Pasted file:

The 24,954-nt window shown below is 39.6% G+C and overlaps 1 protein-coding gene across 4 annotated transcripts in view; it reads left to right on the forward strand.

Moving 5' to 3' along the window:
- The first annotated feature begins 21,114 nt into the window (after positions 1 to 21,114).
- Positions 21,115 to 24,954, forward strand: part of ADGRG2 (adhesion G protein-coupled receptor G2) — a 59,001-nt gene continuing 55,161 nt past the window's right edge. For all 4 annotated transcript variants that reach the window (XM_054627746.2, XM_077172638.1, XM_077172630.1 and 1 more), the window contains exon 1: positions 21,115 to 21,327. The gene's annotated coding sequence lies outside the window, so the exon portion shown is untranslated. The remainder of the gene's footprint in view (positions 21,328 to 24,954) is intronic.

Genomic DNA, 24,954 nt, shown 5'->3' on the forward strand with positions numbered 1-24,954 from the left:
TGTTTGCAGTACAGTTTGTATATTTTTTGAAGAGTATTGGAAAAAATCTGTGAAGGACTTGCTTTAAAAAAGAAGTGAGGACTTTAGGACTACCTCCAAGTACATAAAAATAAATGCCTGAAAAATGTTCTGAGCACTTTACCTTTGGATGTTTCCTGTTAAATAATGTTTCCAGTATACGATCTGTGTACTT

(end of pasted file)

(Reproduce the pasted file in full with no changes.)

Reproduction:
The 24,954-nt window shown below is 39.6% G+C and overlaps 1 protein-coding gene across 4 annotated transcripts in view; it reads left to right on the forward strand.

Moving 5' to 3' along the window:
- The first annotated feature begins 21,114 nt into the window (after positions 1 to 21,114).
- Positions 21,115 to 24,954, forward strand: part of ADGRG2 (adhesion G protein-coupled receptor G2) — a 59,001-nt gene continuing 55,161 nt past the window's right edge. For all 4 annotated transcript variants that reach the window (XM_054627746.2, XM_077172638.1, XM_077172630.1 and 1 more), the window contains exon 1: positions 21,115 to 21,327. The gene's annotated coding sequence lies outside the window, so the exon portion shown is untranslated. The remainder of the gene's footprint in view (positions 21,328 to 24,954) is intronic.

Genomic DNA, 24,954 nt, shown 5'->3' on the forward strand with positions numbered 1-24,954 from the left:
TGTTTGCAGTACAGTTTGTATATTTTTTGAAGAGTATTGGAAAAAATCTGTGAAGGACTTGCTTTAAAAAAGAAGTGAGGACTTTAGGACTACCTCCAAGTACATAAAAATAAATGCCTGAAAAATGTTCTGAGCACTTTACCTTTGGATGTTTCCTGTTAAATAATGTTTCCAGTATACGATCTGTGTACTT